To What Do We Attribute Brand Success In The Fast Food Industry?

As reported by Franchise Help, the fast food industry generates revenue of more than $570 billion. In 2015, revenue alone in the United States reached $200 billion. Compare this with a revenue of $6 billion in 1970 and it is evident there has been tremendous growth in the fast food industry.

With over 200,000 fast food restaurant locations in the U.S., it is difficult for a company to carve their own niche and create a truly unique brand.

Amidst stiff competition from up-and-coming brands there stand the staple chains like Taco BellMcDonald’sChipotleBurger King, and Kentucky Fried Chicken — these brands have dominated the fast food industry for decades. There success in locating a target audience, as well as, converting visitors into loyal customers can be attributed to a variety of reasons.


Out of the numerous brand strategies, we will discuss two very specific tactics.

Perfect Choice in Color Scheme

Color psychology plays a critical role in fast food sales affecting: 1) appetite2) brand recall value3) visual stimulia.k.a. attraction.

Take the case of McDonald’s golden arch(yellow and red) logo, Subway’s arrow (green and yellow) logo, or the KFC logo (white and red) featuring ‘Colonel Sanders’.

These brand logos are have been etched into collective consciousness since the inception — by design. Even after these logos have gone through upgrades, target audience members, brand loyalists, and the general public continue to relate with them due to color association.

While the logos of differing fast food franchises vary, color psychology remains the common denominator. In fact, you will find that the logos of many fast food chains share a similar color palette – red, yellow, orange and green.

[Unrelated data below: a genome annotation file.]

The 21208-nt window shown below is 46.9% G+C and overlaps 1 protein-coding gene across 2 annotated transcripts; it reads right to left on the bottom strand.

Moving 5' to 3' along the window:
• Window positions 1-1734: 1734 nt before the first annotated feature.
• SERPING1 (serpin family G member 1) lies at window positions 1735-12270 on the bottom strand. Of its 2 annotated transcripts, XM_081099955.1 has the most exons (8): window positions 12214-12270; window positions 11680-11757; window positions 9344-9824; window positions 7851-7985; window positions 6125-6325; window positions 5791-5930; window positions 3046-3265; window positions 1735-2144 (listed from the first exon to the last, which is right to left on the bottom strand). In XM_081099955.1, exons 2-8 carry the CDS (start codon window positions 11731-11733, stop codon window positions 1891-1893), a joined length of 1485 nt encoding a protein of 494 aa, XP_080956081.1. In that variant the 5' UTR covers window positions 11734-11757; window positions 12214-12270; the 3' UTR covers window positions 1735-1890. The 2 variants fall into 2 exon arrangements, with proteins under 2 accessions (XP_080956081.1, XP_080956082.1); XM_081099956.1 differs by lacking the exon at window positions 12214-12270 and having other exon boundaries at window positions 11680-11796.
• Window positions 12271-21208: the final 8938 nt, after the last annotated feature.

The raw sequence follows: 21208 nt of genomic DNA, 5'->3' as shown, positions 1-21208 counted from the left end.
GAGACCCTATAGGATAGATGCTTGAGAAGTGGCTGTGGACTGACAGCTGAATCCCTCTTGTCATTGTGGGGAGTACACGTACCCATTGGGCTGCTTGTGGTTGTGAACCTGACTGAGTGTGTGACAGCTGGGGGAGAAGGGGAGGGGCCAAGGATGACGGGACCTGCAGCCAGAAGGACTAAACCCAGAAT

Red stimulates the brain and controls hunger, appetite, and commands attention. You can easily spot the red logo of a fast food diner from a distance while driving on a freeway or when you go shopping in a mall — it signals to where you can grab a quick bite

Yellow works in a similar manner, being not only bright and visually stimulating, but also triggering emotional values of happiness and friendliness. It eggs customers into trusting a brand and guides them to make a favorable decision on the brand’s behalf.

Therefore red and yellow, or the combination of both, have become almost synonymous in terms of branding in the fast food/restaurant industry.

Even orange, which is a blend of red and yellow, is another appetizing color used in the fast food industry — It is a bright color that visually ‘pops’.

Dunkin Donuts, which primarily serves pastries, make use of orange in their logo to capture the attention of their customers.

Green, the color of prosperity and heavily associated with the environment, has also found its fair share of takers — Two of the most prominent fast food brands that utilize green in their logos are Starbucks and Subway.

Similarly, Applebee’s, Krispy Kreme, and Quizno’s have incorporated green into their logo. This unique choice of color reminds consumers that the food they are about to be served is fresh and healthy — Subway’s slogan is, Eat fresh).